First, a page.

The skinny: A sleeper pick considering Mitchell’s stock has been rising since the end of the season because of his testing, possibly working his way into a lottery pick. He is a leaper who showed great athletic ability at the combine and had the best standing vertical. He can score off the dribble and has a number of moves that allows him to get to the rim. His athletic ability makes him a solid defender. But his jump shot is streaky will have to improve as his .418 shooting percentage in two years at Louisville (.329 on threes) shows.
Kammerer believes this could be a “special draft” for a select few at the top. Not quite 2004 special that saw four future Hall of Famers – LeBron James, Carmelo Anthony, Chris Bosh, Dwyane Wade – go in the first five picks. But special nonetheless.
The top four – Washington’s Markelle Fultz, UCLA’s Lonzo Ball, Kansas’ Josh Jackson, Duke’s Jayson Tatum – are on level of their own. The next tier takes us to about the ninth or 10th pick. Then there is the group of about 10 players that the Heat, who most likely will pick 14th, are most interested in.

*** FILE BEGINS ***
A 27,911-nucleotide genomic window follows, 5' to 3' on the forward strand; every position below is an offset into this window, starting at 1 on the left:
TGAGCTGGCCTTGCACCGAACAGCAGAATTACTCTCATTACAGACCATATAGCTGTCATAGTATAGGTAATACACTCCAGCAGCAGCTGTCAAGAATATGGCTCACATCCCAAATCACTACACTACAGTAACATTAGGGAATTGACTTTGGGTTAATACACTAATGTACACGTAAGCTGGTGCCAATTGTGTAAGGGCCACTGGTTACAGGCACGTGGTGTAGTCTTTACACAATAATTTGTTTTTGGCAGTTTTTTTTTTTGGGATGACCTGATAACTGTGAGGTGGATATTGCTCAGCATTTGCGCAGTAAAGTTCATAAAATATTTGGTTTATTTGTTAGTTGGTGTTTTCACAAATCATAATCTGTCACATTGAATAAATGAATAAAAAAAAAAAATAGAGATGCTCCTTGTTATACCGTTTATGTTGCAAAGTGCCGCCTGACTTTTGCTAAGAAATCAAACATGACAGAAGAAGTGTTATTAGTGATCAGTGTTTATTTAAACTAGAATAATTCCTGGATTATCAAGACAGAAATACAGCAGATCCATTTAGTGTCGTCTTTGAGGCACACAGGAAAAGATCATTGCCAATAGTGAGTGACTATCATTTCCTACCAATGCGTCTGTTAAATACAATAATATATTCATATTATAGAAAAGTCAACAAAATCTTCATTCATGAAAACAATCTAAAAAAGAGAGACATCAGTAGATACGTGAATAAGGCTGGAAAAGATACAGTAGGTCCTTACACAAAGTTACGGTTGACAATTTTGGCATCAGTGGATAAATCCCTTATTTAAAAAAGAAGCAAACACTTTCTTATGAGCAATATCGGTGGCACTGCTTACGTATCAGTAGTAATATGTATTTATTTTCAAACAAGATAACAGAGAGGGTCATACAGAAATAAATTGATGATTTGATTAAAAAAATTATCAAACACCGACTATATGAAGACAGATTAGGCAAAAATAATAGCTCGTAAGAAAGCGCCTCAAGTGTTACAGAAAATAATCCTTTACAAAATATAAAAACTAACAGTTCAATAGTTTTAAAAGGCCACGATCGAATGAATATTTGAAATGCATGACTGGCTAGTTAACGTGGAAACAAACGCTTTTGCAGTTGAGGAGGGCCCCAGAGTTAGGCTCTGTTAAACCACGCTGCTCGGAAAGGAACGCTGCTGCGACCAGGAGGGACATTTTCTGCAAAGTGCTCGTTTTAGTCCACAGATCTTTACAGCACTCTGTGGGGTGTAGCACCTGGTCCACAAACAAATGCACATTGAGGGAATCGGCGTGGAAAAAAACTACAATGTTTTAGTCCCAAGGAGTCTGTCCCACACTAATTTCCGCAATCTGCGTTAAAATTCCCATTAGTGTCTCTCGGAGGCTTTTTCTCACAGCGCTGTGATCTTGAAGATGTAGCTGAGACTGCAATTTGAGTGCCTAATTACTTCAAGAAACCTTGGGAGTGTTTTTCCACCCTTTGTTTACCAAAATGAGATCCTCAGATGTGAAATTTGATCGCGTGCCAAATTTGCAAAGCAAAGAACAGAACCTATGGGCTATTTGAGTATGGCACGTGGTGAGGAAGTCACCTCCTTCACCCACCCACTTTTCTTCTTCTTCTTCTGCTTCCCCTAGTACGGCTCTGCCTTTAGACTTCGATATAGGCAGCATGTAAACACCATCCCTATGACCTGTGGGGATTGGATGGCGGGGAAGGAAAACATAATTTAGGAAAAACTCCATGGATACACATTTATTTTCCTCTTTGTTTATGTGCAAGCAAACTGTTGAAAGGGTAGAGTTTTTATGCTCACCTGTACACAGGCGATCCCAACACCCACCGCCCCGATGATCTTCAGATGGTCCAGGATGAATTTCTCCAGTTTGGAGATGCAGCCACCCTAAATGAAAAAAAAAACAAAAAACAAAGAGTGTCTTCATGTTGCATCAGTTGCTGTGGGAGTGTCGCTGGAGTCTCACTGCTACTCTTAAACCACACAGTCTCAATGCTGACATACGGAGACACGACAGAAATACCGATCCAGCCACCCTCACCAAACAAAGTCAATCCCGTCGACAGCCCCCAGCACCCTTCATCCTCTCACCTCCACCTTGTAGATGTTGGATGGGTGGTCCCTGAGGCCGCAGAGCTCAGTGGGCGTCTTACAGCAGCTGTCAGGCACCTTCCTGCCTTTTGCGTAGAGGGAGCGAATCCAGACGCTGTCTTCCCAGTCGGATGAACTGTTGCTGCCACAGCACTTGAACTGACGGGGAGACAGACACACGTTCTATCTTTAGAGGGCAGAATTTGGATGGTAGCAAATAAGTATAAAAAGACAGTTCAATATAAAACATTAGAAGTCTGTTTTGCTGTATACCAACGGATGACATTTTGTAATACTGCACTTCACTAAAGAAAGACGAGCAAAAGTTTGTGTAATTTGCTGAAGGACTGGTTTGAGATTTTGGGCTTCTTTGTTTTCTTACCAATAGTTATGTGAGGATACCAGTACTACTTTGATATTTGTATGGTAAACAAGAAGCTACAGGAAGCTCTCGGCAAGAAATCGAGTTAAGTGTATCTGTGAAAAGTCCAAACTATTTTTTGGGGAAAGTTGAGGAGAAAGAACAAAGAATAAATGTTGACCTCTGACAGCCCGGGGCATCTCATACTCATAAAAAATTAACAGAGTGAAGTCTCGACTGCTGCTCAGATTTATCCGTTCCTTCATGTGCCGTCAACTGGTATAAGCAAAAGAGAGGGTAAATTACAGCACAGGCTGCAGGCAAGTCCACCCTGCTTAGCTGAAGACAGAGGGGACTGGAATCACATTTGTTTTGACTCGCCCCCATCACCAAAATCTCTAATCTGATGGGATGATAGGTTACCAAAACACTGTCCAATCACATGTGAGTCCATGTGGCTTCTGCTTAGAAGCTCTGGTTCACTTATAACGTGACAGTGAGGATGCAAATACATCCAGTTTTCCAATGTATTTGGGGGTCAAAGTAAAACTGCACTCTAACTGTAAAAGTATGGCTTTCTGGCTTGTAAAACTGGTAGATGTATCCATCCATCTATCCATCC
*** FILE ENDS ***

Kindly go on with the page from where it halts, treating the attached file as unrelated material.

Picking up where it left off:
“I don’t know if the players at the top of the draft are going to make a huge difference their first year or two because they’re so young (but) down the road this could end up being really a special draft,” Kammerer said.
“There’s so much potential and so many boxes you check off from their character, their skill level, their athleticism. They have combinations of players high in the draft that are going to be really good NBA players.”
Kammerer believes the draft could produce about 20 rotational players but beyond that he believes this crop is typical when it comes to the second round.
“I’m not sure the second round is going to be any better than previous drafts,” he said. “When you talk about depth you talk about second round guys I would say ‘OK, not bad.’
“These guys (at the combine) are mostly second round. There’s some good players but I don’t think this is one of those drafts you’re going to say, ‘Oh, man, there’s 10 guys in the second round that are going to be really good NBA players.’”